The story in the upper Midwest over the next 24-48 hours will be torrential rain and flash flooding. Already this morning radar has estimated over 6″ of rain in the Council Bluffs area. As of 8 AM 4.06″ has fallen in Omaha, NE, making it the third wettest September day on record. As you can see by the video above, that is leading to some flooding in the region. Bad news – more rain is likely through the day.
Heavy Rain Set Up
There are a couple features at play over the next 24-48 hours in the upper Midwest that is leading to the heavy rain and flood threat. First, remnant tropical moisture from the Southwest has been transported into the upper Midwest (the same moisture that brought a flash flood threat there earlier this week). That has helped increase atmospheric moisture levels to near record levels for this time of year. The moisture, along with a stalled frontal boundary will help provide a favorable environment for storms to form that could produce heavy rain over the next couple days in these areas.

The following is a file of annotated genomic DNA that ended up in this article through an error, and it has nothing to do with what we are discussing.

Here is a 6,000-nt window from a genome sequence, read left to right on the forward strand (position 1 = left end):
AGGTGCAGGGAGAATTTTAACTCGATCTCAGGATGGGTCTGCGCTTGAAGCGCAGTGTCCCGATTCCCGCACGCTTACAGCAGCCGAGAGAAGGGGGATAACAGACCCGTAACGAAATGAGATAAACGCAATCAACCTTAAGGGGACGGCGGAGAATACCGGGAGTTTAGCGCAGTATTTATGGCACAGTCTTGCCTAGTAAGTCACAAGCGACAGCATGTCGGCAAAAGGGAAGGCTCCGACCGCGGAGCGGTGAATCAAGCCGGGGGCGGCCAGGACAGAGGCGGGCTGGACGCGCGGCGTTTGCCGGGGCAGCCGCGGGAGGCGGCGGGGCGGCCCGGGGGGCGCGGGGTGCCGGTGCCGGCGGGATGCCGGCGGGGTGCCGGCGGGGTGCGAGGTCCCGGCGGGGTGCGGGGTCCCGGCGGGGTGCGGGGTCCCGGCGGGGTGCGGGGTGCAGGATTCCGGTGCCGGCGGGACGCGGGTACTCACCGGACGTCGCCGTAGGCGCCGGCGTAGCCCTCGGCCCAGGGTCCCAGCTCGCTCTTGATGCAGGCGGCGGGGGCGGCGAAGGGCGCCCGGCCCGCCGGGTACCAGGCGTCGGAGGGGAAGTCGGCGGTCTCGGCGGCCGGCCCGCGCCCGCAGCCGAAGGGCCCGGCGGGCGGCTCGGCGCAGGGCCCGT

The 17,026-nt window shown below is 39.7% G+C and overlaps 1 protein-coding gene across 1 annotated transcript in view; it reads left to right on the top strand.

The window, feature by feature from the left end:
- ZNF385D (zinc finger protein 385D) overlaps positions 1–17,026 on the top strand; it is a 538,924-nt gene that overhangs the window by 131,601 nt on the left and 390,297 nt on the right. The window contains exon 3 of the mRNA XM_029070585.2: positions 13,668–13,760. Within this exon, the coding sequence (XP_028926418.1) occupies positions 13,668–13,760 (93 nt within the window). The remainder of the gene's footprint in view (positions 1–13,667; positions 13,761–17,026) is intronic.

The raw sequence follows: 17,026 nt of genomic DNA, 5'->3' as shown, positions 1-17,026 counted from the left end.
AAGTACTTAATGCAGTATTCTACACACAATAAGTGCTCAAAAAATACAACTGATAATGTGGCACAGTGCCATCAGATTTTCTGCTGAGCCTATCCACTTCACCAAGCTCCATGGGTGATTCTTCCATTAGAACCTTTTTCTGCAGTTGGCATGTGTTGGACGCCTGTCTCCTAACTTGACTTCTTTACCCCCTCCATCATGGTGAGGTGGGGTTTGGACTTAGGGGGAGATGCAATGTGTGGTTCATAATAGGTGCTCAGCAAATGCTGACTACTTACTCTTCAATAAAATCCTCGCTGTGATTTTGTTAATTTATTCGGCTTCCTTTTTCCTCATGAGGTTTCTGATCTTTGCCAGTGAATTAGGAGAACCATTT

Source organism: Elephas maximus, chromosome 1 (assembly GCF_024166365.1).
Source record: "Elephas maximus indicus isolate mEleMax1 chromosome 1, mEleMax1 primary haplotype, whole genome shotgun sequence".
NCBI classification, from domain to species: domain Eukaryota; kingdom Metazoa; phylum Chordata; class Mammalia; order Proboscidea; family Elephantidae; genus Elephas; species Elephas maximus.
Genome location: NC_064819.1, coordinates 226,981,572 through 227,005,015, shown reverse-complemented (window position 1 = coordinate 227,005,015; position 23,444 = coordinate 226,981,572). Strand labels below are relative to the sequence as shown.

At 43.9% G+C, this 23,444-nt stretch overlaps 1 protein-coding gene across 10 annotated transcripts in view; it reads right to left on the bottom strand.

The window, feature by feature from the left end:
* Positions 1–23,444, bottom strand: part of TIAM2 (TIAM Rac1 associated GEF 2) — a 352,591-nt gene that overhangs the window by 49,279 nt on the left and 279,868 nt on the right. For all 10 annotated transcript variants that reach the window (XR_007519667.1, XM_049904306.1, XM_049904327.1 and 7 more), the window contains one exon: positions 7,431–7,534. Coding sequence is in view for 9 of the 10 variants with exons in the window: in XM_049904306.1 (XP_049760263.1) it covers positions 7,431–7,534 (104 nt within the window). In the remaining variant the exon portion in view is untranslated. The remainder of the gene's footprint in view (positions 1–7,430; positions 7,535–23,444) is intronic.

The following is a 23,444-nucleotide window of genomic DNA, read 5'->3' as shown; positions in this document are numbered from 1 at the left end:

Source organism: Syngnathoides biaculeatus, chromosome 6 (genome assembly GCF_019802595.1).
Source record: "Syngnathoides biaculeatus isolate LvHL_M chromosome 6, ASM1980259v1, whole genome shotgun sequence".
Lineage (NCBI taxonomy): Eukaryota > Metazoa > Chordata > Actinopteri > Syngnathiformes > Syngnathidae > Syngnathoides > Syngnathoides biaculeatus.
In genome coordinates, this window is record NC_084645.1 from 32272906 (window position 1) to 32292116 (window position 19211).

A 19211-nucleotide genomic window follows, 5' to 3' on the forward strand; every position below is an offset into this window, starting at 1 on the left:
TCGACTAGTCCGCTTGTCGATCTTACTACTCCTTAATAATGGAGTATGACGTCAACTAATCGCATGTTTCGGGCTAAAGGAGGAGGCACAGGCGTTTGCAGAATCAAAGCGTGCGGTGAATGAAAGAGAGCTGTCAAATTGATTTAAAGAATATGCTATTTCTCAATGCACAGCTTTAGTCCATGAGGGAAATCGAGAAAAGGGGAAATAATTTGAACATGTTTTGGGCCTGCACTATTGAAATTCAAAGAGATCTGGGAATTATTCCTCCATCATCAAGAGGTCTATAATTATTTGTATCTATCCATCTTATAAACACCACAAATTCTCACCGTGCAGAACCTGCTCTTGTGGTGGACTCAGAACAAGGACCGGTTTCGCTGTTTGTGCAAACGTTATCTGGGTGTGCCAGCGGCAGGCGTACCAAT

Flash Flood Watches In Effect
Rainfall amounts of 1-3″ are possible in some locations over the next three days across the upper Midwest, but amounts could be heavier if stuck in a thunderstorm that won’t move. The best chance of storms across the region will be today and tonight. Due to the potential of very heavy rainfall in a short amount of time – a weak steering flow aloft will allow very slow movement with storms – flash flooding will be possible at times. Rainfall amounts may be 2-3″ per hour in the heaviest of the storms. The system starts to fall apart a bit on Thursday, so while there will still be storms around, we don’t expect them as widespread as they will be today and tonight across the region.
Rain Is Needed
The good news with this rain is that it is coming to some areas that do need it. Some areas of western Minnesota, eastern Dakotas and down into Siouxland are a good 1-2″ below average for this time of September. The bad news – they don’t really need it all at once, like what is likely over the next couple days.
(CHECK OUT YOUR FORECAST: wx.aerisweather.com)
– Meteorologist D.J. Kayser